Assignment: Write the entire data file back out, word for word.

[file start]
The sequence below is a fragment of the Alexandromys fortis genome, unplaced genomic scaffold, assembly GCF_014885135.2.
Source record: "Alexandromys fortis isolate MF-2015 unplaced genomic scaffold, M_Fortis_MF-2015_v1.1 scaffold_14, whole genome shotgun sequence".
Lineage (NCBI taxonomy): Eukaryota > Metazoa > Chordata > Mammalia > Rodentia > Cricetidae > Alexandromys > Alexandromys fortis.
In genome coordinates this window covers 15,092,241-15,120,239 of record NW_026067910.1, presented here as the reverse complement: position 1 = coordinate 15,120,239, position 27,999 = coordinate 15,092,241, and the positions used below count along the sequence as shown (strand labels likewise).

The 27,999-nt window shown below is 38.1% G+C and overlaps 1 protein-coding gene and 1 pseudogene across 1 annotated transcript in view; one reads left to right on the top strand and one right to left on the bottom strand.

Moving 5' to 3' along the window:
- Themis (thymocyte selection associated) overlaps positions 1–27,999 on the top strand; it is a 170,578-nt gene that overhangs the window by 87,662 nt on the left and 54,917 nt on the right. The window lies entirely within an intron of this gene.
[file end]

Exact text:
The sequence below is a fragment of the Alexandromys fortis genome, unplaced genomic scaffold, assembly GCF_014885135.2.
Source record: "Alexandromys fortis isolate MF-2015 unplaced genomic scaffold, M_Fortis_MF-2015_v1.1 scaffold_14, whole genome shotgun sequence".
Lineage (NCBI taxonomy): Eukaryota > Metazoa > Chordata > Mammalia > Rodentia > Cricetidae > Alexandromys > Alexandromys fortis.
In genome coordinates this window covers 15,092,241-15,120,239 of record NW_026067910.1, presented here as the reverse complement: position 1 = coordinate 15,120,239, position 27,999 = coordinate 15,092,241, and the positions used below count along the sequence as shown (strand labels likewise).

The 27,999-nt window shown below is 38.1% G+C and overlaps 1 protein-coding gene and 1 pseudogene across 1 annotated transcript in view; one reads left to right on the top strand and one right to left on the bottom strand.

Moving 5' to 3' along the window:
- Themis (thymocyte selection associated) overlaps positions 1–27,999 on the top strand; it is a 170,578-nt gene that overhangs the window by 87,662 nt on the left and 54,917 nt on the right. The window lies entirely within an intron of this gene.